Some cancers can be effectively treated with drugs inhibiting proteins known as receptor tyrosine kinases, but not those cancers caused by mutations in the KRAS gene. A team of researchers led by Jeffrey Engelman, at Massachusetts General Hospital Cancer Center, Boston, has now identified a potential way to effectively use receptor tyrosine kinases inhibitors to treat individuals with KRAS mutant colorectal cancers combine them with inhibitors of the MEK/ERK signaling pathway.
In cases in which tyrosine kinase inhibitors are effective they reduce signaling via both the PI3K/AKT and MEK/ERK signaling pathways. It is thought that KRAS mutant cancers are resistant to tyrosine kinase inhibitors because the mutant KRAS protein can directly activate ERK and PI3K signaling. However, Engelman and colleagues discovered that although mutant KRAS activates ERK signaling in human KRAS mutant colorectal cancers, receptor tyrosine kinases control PI3K signaling.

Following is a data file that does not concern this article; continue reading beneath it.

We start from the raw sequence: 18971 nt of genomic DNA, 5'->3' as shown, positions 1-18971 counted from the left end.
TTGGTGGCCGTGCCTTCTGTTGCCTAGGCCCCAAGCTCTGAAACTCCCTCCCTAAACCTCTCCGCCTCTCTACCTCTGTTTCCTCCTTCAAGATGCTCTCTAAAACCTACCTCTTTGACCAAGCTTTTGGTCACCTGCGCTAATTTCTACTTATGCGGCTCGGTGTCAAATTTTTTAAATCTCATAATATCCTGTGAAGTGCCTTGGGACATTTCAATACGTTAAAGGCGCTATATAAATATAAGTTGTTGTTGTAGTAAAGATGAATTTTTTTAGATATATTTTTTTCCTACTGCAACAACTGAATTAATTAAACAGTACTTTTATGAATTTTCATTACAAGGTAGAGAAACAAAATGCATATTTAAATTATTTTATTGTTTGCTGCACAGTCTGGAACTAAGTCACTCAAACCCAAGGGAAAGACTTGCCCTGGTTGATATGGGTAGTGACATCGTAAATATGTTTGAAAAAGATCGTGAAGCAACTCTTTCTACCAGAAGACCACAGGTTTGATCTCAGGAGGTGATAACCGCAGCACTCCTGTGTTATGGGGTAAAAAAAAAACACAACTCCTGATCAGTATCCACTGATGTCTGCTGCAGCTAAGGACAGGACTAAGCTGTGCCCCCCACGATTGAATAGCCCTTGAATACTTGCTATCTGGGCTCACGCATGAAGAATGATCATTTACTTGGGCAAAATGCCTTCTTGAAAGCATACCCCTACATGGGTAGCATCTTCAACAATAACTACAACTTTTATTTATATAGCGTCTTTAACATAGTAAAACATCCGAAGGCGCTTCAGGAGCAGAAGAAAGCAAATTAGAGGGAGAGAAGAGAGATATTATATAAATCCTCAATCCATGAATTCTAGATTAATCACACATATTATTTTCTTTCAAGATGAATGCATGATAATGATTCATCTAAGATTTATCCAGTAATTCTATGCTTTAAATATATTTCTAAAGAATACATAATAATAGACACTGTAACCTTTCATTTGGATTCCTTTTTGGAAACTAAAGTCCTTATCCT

Of potential clinical significance, treating mice xenografted to bear a human KRAS mutant colorectal cancer cell line with a combination of a receptor tyrosine kinase inhibitor and a MEK inhibitor induced tumor regression. These data suggest a way in which receptor tyrosine kinase inhibitors could be used to treat individuals with KRAS mutant colorectal cancers. However, the authors caution that heterogeneity among KRAS mutant cancers means that the approach would not work in all patients with such cancers.
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Receptor tyrosine kinases exert dominant control over PI3K signaling in human KRAS mutant colorectal cancers. View this article at: www.jci.org/articles/view/5790 … 7b5e1cfc10931ff45995